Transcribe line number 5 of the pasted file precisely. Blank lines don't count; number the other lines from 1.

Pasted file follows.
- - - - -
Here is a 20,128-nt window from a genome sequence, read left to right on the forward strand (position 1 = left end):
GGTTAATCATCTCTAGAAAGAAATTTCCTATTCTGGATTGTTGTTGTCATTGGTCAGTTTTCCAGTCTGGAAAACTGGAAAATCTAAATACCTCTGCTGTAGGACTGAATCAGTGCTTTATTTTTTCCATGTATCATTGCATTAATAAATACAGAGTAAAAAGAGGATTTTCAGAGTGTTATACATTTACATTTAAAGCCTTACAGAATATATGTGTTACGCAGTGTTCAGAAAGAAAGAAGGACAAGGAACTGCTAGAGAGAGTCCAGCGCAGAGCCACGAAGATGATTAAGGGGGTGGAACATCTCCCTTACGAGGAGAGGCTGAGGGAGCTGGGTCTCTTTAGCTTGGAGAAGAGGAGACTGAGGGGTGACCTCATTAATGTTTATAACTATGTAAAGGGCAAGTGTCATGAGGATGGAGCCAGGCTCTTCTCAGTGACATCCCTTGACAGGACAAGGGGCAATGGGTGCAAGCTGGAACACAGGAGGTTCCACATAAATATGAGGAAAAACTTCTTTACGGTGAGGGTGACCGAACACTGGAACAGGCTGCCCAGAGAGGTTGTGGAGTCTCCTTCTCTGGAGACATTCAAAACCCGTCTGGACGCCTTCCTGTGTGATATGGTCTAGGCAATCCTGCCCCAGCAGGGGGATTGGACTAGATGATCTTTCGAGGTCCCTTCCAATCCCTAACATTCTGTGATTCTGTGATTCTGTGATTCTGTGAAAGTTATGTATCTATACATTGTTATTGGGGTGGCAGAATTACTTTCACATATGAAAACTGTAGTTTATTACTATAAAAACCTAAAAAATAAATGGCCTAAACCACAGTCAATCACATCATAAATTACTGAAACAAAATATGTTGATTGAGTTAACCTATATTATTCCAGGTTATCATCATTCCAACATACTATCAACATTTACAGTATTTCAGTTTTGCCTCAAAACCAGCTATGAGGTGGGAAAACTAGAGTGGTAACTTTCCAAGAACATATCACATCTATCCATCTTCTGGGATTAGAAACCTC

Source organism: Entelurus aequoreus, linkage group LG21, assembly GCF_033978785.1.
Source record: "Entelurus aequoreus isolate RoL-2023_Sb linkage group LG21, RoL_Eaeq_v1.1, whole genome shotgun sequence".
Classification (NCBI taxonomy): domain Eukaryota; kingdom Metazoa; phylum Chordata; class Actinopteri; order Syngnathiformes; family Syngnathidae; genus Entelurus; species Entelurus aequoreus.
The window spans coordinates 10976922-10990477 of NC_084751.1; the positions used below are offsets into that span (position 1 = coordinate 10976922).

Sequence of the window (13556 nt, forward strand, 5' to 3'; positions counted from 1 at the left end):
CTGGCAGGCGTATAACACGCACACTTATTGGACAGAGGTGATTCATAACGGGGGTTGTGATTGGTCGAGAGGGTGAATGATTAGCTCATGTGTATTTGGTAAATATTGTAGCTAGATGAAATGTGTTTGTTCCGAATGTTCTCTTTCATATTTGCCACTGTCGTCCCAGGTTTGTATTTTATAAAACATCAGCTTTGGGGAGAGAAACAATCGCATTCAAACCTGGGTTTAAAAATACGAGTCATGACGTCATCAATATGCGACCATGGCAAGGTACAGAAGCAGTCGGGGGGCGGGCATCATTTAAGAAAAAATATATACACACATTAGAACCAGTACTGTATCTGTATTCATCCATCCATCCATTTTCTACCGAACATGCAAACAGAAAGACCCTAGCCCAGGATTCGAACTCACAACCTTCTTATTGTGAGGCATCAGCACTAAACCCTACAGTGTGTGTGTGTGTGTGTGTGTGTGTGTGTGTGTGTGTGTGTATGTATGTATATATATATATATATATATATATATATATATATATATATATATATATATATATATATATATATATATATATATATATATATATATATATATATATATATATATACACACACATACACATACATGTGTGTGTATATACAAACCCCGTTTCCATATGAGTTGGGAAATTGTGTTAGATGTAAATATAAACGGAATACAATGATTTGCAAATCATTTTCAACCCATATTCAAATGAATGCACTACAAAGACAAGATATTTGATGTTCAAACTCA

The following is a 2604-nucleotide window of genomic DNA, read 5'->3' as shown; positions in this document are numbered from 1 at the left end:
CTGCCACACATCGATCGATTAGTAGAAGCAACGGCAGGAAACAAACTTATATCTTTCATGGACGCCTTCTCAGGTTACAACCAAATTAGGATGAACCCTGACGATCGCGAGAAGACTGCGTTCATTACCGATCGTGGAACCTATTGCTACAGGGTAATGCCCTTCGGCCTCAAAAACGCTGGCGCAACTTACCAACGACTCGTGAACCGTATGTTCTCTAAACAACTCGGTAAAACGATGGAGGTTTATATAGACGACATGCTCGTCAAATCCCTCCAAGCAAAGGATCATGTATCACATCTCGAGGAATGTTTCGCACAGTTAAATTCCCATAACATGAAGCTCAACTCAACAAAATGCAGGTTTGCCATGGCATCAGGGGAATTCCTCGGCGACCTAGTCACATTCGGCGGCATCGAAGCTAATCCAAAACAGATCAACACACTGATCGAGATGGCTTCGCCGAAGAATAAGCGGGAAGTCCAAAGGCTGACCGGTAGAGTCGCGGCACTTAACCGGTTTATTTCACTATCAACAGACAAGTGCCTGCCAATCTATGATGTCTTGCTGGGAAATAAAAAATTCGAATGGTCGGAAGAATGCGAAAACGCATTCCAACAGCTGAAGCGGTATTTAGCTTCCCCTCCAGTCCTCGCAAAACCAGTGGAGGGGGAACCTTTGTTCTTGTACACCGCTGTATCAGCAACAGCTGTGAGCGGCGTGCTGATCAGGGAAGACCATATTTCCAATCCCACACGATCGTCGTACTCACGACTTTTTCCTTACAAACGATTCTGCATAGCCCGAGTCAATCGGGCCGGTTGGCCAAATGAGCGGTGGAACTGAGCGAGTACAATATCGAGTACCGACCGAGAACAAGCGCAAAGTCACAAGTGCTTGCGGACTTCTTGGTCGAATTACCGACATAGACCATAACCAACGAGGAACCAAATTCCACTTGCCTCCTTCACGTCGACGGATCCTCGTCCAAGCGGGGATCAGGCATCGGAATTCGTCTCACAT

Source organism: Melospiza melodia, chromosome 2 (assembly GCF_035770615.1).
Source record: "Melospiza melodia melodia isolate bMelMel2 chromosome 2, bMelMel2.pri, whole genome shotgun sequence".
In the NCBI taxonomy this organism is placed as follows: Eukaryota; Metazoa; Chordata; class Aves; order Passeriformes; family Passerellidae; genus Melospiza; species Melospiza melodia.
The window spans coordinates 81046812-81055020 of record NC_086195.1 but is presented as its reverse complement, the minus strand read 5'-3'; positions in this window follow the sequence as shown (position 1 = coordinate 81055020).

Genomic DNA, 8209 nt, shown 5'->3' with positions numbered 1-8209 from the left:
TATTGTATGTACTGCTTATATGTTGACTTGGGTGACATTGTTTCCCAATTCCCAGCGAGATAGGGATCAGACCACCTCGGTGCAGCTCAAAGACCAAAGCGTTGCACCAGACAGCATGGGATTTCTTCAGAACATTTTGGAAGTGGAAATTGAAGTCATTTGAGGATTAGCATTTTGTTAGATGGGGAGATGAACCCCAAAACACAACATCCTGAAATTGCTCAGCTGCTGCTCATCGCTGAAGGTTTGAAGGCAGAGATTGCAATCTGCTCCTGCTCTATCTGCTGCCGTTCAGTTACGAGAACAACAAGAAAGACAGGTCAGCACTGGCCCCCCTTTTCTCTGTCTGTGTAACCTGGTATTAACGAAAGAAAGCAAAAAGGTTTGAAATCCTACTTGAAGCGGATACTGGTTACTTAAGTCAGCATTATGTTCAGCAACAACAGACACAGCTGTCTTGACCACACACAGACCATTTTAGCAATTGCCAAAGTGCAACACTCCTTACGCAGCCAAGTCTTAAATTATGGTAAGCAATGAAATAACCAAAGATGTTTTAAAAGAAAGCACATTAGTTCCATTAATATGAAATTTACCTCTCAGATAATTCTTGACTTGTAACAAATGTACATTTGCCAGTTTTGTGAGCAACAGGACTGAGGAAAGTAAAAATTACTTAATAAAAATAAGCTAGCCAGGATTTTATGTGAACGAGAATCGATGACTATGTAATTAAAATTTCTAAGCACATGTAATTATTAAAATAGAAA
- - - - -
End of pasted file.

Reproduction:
Classification (NCBI taxonomy): domain Eukaryota; kingdom Metazoa; phylum Chordata; class Actinopteri; order Syngnathiformes; family Syngnathidae; genus Entelurus; species Entelurus aequoreus.